In his book The Write Stuff, Dr. Barry Beyerstein summarized the work of Dr. Geoffrey Dean, who performed probably the most extensive literature survey of graphology ever done. Dean did a meta-analysis on some 200 studies:
Dean showed that graphologists have failed unequivocally to demonstrate the validity or reliability of their art for predicting work performance, aptitudes, or personality. Graphology thus fails according to the standards a genuine psychological test must pass before it can ethically be released for use on an unsuspecting public.
Dean found that no particular school of graphology fared better than any other... In fact, no graphologist of any stripe was able to show reliably better performance than untrained amateurs making guesses from the same materials. In the vast majority of studies, neither group exceeded chance expectancy.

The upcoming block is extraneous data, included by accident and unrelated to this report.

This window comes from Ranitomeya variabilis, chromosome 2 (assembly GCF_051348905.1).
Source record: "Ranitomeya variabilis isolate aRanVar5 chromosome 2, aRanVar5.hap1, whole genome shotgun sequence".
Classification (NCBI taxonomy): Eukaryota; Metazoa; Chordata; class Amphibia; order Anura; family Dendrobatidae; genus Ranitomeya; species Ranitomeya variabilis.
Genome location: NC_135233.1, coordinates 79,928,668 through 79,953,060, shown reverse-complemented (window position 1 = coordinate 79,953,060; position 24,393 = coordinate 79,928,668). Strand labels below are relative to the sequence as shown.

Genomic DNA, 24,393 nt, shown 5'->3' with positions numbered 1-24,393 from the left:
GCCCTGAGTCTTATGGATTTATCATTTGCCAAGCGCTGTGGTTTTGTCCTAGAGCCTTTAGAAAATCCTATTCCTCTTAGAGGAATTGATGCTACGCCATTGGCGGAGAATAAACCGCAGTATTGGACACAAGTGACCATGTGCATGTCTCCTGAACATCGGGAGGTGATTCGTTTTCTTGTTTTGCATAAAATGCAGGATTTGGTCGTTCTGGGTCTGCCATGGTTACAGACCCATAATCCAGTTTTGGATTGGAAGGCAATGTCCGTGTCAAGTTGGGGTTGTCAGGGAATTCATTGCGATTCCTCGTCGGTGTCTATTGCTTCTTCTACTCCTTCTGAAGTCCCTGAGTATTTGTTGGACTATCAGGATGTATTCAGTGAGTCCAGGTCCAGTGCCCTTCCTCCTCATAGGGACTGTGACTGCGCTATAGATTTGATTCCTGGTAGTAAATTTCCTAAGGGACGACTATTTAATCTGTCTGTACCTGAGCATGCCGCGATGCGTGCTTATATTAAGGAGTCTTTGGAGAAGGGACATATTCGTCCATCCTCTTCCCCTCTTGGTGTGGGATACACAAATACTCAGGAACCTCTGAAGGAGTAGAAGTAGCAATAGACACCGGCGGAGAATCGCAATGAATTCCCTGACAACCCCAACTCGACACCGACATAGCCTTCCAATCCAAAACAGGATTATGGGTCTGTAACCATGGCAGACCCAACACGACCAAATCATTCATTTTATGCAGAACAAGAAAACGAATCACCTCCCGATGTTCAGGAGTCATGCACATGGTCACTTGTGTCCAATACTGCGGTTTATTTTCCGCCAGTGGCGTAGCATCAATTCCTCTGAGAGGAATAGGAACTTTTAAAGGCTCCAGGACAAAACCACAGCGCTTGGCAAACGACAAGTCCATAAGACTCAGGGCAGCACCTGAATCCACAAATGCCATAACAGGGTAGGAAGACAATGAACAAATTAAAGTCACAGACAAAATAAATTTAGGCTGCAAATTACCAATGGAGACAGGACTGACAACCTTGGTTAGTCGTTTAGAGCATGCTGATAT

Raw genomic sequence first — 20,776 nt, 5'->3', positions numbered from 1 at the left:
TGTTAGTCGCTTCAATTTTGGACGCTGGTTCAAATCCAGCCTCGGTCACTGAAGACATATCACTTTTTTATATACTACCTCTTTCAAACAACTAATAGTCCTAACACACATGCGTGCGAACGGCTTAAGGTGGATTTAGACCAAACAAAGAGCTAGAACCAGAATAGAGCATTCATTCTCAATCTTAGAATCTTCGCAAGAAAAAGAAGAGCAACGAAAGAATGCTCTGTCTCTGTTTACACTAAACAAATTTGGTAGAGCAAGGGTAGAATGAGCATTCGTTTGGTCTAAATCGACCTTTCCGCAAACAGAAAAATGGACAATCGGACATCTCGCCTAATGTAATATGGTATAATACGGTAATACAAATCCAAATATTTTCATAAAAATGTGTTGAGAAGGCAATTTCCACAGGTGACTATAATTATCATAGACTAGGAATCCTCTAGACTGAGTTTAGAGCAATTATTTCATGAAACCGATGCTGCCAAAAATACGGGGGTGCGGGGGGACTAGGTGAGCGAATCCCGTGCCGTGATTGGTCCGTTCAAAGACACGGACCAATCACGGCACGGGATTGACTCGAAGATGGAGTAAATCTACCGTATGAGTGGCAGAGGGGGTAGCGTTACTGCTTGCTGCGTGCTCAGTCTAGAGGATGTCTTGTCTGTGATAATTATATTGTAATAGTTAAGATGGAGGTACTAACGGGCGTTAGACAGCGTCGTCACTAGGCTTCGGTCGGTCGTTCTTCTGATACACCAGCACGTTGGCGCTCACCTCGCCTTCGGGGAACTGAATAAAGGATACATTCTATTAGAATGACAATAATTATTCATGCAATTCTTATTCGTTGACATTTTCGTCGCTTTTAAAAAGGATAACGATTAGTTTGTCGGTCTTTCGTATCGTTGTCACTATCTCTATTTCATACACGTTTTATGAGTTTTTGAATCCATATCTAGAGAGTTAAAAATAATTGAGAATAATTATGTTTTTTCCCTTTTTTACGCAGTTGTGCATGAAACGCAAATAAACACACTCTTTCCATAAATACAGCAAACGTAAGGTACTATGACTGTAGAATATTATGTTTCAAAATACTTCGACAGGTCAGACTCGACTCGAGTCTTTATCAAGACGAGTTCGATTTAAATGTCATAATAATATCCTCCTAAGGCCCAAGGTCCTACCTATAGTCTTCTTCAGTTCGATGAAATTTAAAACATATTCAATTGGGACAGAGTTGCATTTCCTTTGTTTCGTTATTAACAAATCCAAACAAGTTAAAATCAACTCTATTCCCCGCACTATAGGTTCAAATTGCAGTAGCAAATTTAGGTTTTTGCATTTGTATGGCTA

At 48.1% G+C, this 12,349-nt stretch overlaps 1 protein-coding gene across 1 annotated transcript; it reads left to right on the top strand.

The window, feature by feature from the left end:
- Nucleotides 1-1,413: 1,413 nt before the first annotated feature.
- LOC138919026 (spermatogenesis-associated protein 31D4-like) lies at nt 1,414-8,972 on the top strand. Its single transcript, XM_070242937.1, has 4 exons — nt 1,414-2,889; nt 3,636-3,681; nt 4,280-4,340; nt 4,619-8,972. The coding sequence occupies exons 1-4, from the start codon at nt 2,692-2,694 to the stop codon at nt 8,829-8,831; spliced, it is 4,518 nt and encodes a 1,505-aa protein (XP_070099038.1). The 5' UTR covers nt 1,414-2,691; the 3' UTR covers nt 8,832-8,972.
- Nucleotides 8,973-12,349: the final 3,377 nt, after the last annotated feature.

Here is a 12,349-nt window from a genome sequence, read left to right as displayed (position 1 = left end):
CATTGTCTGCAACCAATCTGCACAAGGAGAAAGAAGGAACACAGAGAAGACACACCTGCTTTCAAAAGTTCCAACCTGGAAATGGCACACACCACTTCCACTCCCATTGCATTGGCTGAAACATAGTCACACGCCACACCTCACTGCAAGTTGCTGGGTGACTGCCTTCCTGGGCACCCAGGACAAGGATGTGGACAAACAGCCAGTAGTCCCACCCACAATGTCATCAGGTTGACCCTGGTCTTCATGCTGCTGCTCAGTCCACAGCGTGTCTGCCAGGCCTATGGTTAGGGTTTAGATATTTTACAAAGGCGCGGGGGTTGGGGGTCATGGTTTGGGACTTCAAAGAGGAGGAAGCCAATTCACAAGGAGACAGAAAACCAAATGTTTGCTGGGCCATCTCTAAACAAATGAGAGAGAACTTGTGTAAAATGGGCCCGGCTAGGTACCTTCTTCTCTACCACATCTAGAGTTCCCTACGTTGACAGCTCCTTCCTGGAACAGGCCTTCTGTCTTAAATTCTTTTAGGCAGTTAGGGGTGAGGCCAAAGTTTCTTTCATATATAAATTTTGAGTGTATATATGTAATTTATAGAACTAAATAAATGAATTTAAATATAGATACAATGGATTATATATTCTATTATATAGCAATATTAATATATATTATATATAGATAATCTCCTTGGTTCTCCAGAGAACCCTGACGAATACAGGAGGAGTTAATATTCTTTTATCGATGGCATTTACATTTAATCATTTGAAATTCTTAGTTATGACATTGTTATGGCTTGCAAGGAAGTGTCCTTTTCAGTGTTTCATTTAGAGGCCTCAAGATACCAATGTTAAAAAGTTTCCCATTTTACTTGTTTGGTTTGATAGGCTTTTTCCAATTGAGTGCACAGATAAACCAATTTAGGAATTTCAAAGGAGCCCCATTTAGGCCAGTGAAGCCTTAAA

Note some of the specific conclusions. From 1976:
It was concluded that the analyst could not accurately predict personality from handwriting.
No evidence was found for the validity of the graphological signs.
Thus the results did not support the claim that the three handwriting measures were valid indices of extroversion.
Although the literature on the topic suffers from significant methodological negligence, the general trend of findings is to suggest that graphology is not a viable assessment method.
There is thus little support here for the validity of graphological analysis.
Also from 1986:
The graphologists did not perform significantly better than a chance model.
That neither amateurs nor graphologists are able to reliably beat chance is not surprising, assuming the test is given under controlled conditions. But remove those controls, such as when a graphologist is practicing on their own, and suddenly convincing-sounding results can appear. Just listen to what French graphologist Catharine Bottiau told BBC News in 2013: